Indian-style Masala Scrambled Eggs

I woke up this morning and even before I could grab my first cup of tea, I found a picture of Indian Scrambled Eggs posted on facebook by David Rocco, with a title that stated – “Woke up craving Anda Bhurji”! I knew that David Rocco had recently spent a few weeks in India, and he was there to shoot some television program. Over the past weeks he’s been posting such wonderful pictures of his adventures in my part of the world, but who would have “thunk” that a Canadian-Italian with shows on every known food channel in the world would be craving such a simple Indian dish! I found this quite amusing and in my rush of excitement, I posted it on my husband’s fb wall. I should have known this simple gesture on my part would come back to bite me. As soon as my husband saw the picture, he came out of his home office with a big grin on his face and I knew what that meant – he’s going to ask me to make this for him! Scrambling the eggs is simple but there is major work involved in making the fresh Indian flatbread that goes with the eggs (I have to knead the dough by hand and roll each one out and cook each one, individually, one the flat pan!) I quickly checked my freezer to see if I had any previously frozen ones but alas, I didn’t have any. Well, this is what happens when both the husband and the wife work from home and both their kids are in college – we end up entertaining ourselves with food. Yes, I did make the spiced scrambled eggs for him and I made the Indian layered flat bread (Paranthas) and that made him very happy (as a reciprocal gesture he made me a great cup of espresso – so it worked out well for both of us).
Yes, I took pictures while making the eggs and decided that if David Rocco can post pictures of this ubiquitous yet simple Indian comfort food, I can put the recipe up on my blog. Most of my readers are not Indian and they have no idea what they are missing – eggs, scrambled this way, taste wonderful! If you can’t find the Indian flat bread/Paranthas (although you may be able to find it in any Indian/South Asian grocery stores in the US and the one I prefer are the ones sold under the brand name “Deep”), you can always substitute them with warm pita bread or flour tortillas or even a hot buttered toast.


1. 3 brown organic free-range eggs
2. One shallot
3. 8-10 grape tomatoes (or any ripe tomatoes)
4. A mild green chili
5. 1 teaspoon of cumin seeds
6. A pinch of red pepper flakes
7. A small bunch of fresh cilantro leaves
8. 1 tablespoon of extra virgin olive oil
9. Salt to taste


1. Peel and finely dice the shallot

2. Finely chop the green chili and the cilantro

3. Also chop the tomatoes. I used red and yellow grape tomatoes because I like colorful dishes – you can add any kind of tomatoes you have.

4. Heat the oil in a small sauté pan and add the cumin seeds to it.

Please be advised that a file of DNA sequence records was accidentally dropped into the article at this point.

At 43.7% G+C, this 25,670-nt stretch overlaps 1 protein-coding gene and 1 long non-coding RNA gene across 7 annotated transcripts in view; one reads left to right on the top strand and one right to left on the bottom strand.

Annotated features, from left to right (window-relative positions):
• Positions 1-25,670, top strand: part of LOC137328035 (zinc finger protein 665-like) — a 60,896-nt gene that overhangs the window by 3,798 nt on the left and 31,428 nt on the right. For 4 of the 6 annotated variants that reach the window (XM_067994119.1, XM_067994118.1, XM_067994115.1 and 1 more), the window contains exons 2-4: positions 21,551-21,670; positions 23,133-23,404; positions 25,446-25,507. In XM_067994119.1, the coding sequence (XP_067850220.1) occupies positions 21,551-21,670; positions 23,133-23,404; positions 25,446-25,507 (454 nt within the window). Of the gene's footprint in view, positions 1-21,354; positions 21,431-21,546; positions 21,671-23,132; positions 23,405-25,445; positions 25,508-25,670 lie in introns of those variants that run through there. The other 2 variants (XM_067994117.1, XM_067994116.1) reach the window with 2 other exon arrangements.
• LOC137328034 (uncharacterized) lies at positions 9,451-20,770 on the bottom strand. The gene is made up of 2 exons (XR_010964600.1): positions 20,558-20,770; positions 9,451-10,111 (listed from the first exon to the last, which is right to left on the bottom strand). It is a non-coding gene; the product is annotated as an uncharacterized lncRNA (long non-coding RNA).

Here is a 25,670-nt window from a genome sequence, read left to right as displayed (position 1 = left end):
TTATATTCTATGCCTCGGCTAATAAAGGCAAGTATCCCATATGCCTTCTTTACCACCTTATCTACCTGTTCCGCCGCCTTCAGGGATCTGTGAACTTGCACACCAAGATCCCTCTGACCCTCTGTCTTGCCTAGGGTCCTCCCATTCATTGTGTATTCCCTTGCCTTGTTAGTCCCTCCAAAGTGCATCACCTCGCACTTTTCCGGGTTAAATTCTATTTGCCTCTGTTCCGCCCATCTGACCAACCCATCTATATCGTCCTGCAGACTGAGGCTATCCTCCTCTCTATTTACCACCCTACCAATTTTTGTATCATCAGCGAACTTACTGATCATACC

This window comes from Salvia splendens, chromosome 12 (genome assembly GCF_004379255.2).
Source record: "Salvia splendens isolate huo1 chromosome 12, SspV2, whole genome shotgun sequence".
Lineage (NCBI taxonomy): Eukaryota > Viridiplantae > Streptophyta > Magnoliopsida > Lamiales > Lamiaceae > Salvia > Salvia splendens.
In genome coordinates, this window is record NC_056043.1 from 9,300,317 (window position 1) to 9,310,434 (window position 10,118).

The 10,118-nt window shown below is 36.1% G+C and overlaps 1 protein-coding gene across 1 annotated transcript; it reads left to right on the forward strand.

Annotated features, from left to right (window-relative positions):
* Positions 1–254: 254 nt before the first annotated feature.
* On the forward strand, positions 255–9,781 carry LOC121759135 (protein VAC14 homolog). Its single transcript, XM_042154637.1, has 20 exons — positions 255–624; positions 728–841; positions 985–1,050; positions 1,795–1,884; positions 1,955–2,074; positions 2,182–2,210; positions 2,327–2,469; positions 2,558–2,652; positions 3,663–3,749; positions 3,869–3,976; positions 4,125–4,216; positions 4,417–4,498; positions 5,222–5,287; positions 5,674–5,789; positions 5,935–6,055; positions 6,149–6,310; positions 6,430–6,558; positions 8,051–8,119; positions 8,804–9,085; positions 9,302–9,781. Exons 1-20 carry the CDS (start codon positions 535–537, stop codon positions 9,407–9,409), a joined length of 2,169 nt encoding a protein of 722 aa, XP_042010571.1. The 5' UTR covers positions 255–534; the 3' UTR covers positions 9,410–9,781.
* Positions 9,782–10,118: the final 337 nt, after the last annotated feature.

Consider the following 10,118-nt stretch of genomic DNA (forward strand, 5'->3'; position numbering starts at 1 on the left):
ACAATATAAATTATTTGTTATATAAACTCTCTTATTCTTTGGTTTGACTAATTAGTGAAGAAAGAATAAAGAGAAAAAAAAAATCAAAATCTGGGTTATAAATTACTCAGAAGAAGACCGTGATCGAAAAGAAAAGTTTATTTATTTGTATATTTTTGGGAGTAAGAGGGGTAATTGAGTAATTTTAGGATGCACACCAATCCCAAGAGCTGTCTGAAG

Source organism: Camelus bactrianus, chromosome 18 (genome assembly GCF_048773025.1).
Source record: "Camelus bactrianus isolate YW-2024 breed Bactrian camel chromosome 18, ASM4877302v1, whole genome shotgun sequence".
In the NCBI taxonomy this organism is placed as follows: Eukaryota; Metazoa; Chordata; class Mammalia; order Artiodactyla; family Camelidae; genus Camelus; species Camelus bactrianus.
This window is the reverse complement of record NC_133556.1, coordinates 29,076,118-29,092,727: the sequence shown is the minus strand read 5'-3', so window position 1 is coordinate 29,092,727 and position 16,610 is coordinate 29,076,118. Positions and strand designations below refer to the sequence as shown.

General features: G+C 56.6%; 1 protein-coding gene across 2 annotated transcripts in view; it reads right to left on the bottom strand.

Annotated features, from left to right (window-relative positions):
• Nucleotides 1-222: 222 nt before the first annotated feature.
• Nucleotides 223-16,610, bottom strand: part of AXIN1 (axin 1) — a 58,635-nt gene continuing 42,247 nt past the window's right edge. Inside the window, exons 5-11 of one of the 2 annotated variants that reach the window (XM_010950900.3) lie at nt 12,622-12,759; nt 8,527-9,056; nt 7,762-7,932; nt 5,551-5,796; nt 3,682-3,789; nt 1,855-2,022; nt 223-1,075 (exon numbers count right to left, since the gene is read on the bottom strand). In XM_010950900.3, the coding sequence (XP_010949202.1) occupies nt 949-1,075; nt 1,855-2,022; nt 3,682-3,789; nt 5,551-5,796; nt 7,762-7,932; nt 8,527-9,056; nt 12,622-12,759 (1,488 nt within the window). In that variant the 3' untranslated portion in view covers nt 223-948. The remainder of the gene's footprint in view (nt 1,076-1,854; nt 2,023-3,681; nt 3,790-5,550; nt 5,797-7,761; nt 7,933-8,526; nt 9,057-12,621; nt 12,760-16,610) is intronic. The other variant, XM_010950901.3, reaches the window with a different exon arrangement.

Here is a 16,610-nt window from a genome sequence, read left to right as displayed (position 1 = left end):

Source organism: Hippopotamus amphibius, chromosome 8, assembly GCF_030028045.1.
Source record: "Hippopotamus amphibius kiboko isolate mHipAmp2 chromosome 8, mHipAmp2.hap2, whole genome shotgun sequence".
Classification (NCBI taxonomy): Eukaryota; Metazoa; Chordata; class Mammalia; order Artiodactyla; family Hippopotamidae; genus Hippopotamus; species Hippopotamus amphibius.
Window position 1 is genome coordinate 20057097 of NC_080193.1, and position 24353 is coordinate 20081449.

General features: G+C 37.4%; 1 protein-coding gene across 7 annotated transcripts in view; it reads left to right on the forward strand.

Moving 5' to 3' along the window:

5. The cumin seeds with begin to sizzle in 10-12 seconds and at that time add the diced shallot to the pan and stir everything.

6. When the pieces of shallot begin to get translucent (takes 2-3 minutes), add the chopped tomato to the pan and stir. Cook on medium heat for 1-2 minutes.

7. Now add the chopped green chili and stir.

8. Add the red pepper flakes and stir.

9. Break the eggs in a small bowl.
10. Add salt and whisk the yolks and the whites.

11. Immediately add the eggs to the sauté pan and stir everything rigorously. Indian scrambled eggs are not supposed to be lumpy, so you’ll need to stir constantly. If anything seems to be sticking to the bottom of the pan, scrape it off with a wooden spatula andcontinue stirring for 2-3 minutes. The bits of shallot and tomatoes should get completely mixed with the eggs.

12. At the very end, switch the heat off and add the chopped cilantro leaves to the eggs and stir everything together again.

13. Serve immediately with any kind of flat-bread or a piece of hot buttered toast. These scrambled eggs make for a delicious weekend brunch!


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  1. Permalink Submitted by Shilpa Patel on Wed, 17/04/2013 - 17:44

    very similar to the Parsi akuri! Have you experimented with a little cheese on top?! We used to use grated Amul : )

    • Permalink Submitted by Debbie on Wed, 17/04/2013 - 18:17

      Looks really yummy! Have to try! Thanks!

      • Permalink Submitted by Shabnam on Wed, 17/04/2013 - 19:08

        Thanks Debbi! I do hope you’ll try these – they are easy to do and taste great…would love some feedback if you try scrambling eggs this way 🙂

    • Permalink Submitted by Shabnam on Wed, 17/04/2013 - 19:07

      Hi Shilpa, I haven’t tried the Parsi style eggs (will look up the recipe for them on-line) but this is the standard North Indian way of doing eggs. Yes, Amul cheese brings back happy memories 🙂 that was the only kind of cheese available in Delhi back then and that too it was not even cheese since it was processed cheese but oh how we used to love it!!!!

      • Permalink Submitted by Surbhi on Tue, 30/04/2013 - 22:33

        Mmmmm…. Amul cheese! My hubby still throws in a couple of tins into the suitcase everytime he goes to Delhi!

        • Permalink Submitted by Shabnam on Wed, 01/05/2013 - 13:14

          Hahahah, Surbhi – I guess the tastes we pick up as kids never leave us…I have been known to gobble down a cube or two in quick succession every time I go back to Delhi, although the cheese snob in me will never let me eat processed cheese here in the US 🙂

  2. Permalink Submitted by Janell on Thu, 02/05/2013 - 01:12

    This looks so delicious. Definitely making it for breakfast this weekend!

    • Permalink Submitted by Shabnam on Thu, 02/05/2013 - 13:03

      Hi Janell – welcome to FlavorNspice 🙂 Let me know if you try this or any other recipe and how it turns out. I’d love some feedback!!!

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